UEFA was in talks with Centricus, a London-based investment firm that had also been involved in talks with FIFA over funding for its enlarged Club World Cup, but it has more recently focused on reaching a deal with a group of lenders that includes Citigroup and UniCredit, according to people with knowledge of the talks. They declined to be identified as discussions with the clubs are continuing and no agreement has been reached.

UEFA declined to comment on the talks or the relief fund. But he discussed the proposal with the European Club Association, the umbrella body representing around 200 European top division teams.

UEFA has asked ECA to survey its members to understand their financial needs. The most pressing concern is related to the tens of millions of dollars in commercial debt of gamers. These bonds, accumulated over several years as teams buy and sell players, are a vital source of income for small and medium-sized clubs. Any non-payment, however, risks creating a contagion effect, given how closely the debts of clubs have become interconnected.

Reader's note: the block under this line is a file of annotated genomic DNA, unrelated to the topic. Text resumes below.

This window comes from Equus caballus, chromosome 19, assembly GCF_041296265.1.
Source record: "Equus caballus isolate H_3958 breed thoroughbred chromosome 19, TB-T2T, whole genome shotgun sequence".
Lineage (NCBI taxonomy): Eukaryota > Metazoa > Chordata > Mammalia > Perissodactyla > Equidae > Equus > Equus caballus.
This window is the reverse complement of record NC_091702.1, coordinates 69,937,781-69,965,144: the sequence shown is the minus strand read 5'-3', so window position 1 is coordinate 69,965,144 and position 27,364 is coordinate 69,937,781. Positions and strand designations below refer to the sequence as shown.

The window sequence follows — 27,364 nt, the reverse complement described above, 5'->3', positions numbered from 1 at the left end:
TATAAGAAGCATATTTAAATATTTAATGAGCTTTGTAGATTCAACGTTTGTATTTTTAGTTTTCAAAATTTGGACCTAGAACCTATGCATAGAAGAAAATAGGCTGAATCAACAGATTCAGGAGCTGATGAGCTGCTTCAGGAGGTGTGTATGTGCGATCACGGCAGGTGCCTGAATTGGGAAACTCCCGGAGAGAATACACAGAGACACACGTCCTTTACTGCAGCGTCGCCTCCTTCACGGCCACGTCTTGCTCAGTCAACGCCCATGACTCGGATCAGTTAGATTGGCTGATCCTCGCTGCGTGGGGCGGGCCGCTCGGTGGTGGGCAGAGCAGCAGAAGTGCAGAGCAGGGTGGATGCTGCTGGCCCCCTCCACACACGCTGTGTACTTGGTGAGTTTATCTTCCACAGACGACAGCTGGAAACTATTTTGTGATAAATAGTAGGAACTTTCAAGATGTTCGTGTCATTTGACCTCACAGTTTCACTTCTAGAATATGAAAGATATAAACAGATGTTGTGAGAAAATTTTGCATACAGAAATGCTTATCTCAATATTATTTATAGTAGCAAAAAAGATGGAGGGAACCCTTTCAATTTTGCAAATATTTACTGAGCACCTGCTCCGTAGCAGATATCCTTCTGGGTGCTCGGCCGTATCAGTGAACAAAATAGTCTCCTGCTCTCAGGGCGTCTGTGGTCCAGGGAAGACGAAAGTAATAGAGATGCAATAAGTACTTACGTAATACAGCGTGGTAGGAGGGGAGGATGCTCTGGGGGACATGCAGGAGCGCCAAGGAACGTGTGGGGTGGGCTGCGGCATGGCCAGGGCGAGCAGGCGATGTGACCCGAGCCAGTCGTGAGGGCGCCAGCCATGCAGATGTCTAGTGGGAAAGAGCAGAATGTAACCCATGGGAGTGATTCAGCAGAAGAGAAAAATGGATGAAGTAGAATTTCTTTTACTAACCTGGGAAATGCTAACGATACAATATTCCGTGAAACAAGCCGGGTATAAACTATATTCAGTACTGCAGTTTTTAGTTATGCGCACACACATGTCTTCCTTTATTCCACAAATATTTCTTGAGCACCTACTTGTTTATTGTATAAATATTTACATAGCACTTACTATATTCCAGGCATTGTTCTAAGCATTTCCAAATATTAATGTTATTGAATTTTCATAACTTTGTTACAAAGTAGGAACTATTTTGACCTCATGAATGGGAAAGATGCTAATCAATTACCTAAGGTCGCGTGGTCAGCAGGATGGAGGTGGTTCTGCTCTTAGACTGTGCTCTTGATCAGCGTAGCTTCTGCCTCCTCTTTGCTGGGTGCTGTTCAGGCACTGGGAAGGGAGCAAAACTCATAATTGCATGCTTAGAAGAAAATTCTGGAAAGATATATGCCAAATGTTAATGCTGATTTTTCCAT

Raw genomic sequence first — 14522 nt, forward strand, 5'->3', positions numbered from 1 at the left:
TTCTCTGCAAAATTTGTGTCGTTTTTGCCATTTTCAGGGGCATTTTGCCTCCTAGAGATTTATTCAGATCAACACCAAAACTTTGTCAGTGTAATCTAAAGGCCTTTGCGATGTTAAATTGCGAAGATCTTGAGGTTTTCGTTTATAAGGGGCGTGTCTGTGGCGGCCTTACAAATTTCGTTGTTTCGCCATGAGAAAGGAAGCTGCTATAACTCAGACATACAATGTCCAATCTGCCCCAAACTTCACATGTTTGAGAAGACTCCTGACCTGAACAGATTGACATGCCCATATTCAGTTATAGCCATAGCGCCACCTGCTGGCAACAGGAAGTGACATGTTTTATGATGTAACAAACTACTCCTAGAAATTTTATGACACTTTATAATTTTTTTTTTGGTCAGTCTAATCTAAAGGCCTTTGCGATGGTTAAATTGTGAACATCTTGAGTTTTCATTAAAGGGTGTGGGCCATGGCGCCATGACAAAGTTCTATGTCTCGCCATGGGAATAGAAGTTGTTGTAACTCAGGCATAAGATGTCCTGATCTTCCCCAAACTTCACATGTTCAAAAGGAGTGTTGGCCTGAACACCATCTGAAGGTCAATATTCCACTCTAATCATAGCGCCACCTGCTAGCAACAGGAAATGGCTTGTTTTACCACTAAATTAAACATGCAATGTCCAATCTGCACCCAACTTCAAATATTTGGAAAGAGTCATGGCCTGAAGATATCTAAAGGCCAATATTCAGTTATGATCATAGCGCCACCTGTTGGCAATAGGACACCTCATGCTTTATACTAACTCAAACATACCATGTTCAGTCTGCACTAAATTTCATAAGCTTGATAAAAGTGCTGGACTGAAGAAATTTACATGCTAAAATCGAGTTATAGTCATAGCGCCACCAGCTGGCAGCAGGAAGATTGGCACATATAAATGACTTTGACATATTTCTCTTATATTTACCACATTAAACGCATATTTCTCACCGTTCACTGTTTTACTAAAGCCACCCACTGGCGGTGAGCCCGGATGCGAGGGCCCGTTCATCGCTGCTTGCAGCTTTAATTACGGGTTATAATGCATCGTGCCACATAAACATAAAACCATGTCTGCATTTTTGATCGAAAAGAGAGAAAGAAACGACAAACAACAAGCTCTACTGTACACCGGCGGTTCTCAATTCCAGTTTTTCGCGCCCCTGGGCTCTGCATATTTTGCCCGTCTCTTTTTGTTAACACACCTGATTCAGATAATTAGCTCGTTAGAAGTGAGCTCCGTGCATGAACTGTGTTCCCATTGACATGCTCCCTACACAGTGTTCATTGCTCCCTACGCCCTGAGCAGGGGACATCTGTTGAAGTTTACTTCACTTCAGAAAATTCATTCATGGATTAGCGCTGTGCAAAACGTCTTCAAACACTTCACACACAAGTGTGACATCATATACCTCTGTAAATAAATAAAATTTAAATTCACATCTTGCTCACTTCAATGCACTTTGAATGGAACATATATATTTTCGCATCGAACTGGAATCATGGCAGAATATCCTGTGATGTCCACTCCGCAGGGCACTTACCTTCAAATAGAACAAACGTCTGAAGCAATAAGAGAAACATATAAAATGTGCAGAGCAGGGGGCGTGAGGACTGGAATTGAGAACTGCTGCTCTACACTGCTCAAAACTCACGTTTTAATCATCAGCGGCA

The player trading market – worth $ 7 billion before the pandemic – has now slowed dramatically, with more sellers than buyers and clubs struggling to offload players they can no longer afford. to permit. The general manager of one of Italy’s biggest clubs said the market for mid-level players – those worth between $ 5 million and $ 30 million, trades that lubricate the market in good times – are now rare. Instead, teams have become increasingly dependent on free loans and transfers to offload contracts and salaries they can no longer afford.

According to one person familiar with the talks, UEFA’s participation in the relief fund is essential, as it will allow banks to secure their investment against future income from its competitions, rather than the balance sheets of individual teams. This arrangement would reduce risks for lenders while securing lower than usual interest rates for clubs. To determine the amounts for which clubs are eligible, UEFA will create a scoring profile for teams based on their likely earnings from the Champions League, Europa League and Conference League, a new third tier competition that is launched this season.